Integrated circuits, which are in everything from coffeemakers to computers and are patterned from perfectly crystalline silicon, are quite thin -- but Cornell researchers think they can push thin-film boundaries to the single-atom level.
Solar panels, like those commonly perched atop house roofs or in sun-drenched fields, quietly harvesting the sun's radiant energy, are one of the standard-bearers of the green energy movement. But could they be better - more efficient, durable and affordable? That's what engineers from Drexel University and The University of Pennsylvania are trying to find out, with the aid of a little nanotechnology and a lot of mathematical modeling.
Electronic devices and their components are getting smaller and smaller. Tomi Ruokola has researched in his doctoral dissertation for the Department of Applied Physics in Aalto University how the heat generated by electronic components could be controlled and utilised.
Materialwissenschaftlern der Friedrich-Schiller-Universität Jena ist es gelungen, Nanostrukturen auf der Oberfläche von ultra-dünnen Filmen zu erzeugen und mittels verschiedener Messtechniken nachzuweisen.
First place in an EU competitive call on "Unconventional Computing" was awarded to a collaborative proposal coordinated by Prof. John McCaskill from the RUB Faculty of Chemistry and Biochemistry. The project MICREAgents plans to build autonomous self-assembling electronic microreagents that are almost as small as cells.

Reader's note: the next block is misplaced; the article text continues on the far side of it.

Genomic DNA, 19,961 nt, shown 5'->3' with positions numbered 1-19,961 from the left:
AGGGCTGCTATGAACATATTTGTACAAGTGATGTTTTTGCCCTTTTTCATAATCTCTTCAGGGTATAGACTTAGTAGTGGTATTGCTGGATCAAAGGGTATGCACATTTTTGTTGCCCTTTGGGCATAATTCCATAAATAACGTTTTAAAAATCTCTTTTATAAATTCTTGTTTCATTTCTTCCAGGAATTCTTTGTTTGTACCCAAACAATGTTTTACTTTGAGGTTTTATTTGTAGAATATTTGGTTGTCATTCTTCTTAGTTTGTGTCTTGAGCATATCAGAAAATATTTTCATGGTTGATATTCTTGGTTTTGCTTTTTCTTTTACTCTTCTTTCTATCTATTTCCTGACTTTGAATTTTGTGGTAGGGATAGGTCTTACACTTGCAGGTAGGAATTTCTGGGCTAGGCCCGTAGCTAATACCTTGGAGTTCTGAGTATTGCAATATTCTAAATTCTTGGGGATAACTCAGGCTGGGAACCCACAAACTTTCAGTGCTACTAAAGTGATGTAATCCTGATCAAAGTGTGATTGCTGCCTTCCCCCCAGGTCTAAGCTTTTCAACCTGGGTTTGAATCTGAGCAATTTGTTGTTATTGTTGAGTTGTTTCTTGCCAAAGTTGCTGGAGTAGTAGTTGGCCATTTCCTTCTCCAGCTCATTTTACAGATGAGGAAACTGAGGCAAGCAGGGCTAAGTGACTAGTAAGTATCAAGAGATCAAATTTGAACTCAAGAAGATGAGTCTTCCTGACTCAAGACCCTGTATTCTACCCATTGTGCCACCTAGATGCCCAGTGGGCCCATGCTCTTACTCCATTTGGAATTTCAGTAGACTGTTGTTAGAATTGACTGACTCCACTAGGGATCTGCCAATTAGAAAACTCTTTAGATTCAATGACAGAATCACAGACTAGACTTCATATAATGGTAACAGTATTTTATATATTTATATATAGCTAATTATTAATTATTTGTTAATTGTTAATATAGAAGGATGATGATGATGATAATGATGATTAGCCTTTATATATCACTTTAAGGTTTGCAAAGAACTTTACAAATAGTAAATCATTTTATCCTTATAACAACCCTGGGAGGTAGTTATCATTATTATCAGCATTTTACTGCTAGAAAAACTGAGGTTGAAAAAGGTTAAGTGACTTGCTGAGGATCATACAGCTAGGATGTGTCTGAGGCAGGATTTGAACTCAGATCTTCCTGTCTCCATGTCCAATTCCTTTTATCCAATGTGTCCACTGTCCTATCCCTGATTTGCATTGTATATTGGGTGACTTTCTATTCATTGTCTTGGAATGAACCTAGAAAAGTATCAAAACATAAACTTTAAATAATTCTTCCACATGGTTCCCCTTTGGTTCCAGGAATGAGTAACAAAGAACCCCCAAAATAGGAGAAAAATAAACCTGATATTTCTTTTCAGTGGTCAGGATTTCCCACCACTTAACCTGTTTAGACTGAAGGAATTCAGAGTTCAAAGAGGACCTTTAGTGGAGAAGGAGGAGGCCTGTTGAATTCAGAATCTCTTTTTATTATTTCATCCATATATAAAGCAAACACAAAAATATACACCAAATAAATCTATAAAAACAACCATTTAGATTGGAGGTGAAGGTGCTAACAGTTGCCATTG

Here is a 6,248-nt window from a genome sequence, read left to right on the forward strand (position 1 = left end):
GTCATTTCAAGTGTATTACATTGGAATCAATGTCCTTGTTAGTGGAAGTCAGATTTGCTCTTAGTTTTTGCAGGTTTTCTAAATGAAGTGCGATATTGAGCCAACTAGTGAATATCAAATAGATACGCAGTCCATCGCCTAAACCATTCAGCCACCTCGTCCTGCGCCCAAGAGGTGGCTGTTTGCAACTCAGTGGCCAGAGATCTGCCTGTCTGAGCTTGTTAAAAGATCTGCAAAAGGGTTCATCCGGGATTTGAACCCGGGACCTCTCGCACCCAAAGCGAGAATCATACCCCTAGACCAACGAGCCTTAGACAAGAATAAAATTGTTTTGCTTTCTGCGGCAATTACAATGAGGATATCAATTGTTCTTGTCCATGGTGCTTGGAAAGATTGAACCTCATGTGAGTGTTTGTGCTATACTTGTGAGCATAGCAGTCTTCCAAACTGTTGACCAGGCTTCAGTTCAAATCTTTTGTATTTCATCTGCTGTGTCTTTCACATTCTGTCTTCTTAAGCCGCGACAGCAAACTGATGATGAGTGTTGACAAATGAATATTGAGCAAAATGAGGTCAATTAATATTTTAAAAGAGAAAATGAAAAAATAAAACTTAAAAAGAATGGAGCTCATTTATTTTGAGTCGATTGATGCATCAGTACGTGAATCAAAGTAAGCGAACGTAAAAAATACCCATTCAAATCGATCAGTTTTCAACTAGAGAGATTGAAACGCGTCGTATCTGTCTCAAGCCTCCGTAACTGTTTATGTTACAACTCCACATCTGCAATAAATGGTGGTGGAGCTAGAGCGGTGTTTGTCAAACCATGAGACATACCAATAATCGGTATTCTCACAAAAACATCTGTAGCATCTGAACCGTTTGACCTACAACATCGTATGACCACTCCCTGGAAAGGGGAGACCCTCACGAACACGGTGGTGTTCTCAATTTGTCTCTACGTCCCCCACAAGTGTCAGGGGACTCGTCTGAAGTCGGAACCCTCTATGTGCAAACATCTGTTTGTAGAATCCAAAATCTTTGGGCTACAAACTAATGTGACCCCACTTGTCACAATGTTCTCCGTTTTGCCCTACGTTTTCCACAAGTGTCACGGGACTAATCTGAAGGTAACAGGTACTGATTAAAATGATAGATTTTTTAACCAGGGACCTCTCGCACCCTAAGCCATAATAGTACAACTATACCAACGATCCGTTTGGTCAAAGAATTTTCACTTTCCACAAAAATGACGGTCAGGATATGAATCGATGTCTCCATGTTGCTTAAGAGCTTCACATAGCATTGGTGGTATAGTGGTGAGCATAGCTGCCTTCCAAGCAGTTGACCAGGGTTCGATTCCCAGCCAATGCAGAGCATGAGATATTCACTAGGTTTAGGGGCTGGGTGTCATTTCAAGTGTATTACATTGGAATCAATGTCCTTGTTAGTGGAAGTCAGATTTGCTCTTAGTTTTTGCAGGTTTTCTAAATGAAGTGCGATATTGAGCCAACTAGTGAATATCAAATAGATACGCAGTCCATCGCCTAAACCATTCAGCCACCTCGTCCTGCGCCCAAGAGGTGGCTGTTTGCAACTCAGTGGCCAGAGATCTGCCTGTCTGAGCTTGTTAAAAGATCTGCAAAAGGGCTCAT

Wissenschaftler haben beobachtet, dass in Nanostrukturen bei sehr tiefen Temperaturen ein bislang etabliertes Naturgesetz verletzt wird. Diese Entdeckung könnte wichtige Konsequenzen für den Bau eines Quantencomputers haben.
Researchers have developed a display technology that requires a much simpler architecture for operation. They demonstrated that combining a thin perforated gold film with a liquid crystal layer is all that it takes to make an efficient color filter.
While study of the binding properties of membrane proteins is essential, detailed analysis of these complex entities is tricky. Now, Nongjian Tao, Professor of Electrical Engineering, and director of the Center for Bioelectronics and Biosensors at Arizona State University's Biodesign Institute has devised a new technique for examining the binding kinetics of membrane proteins.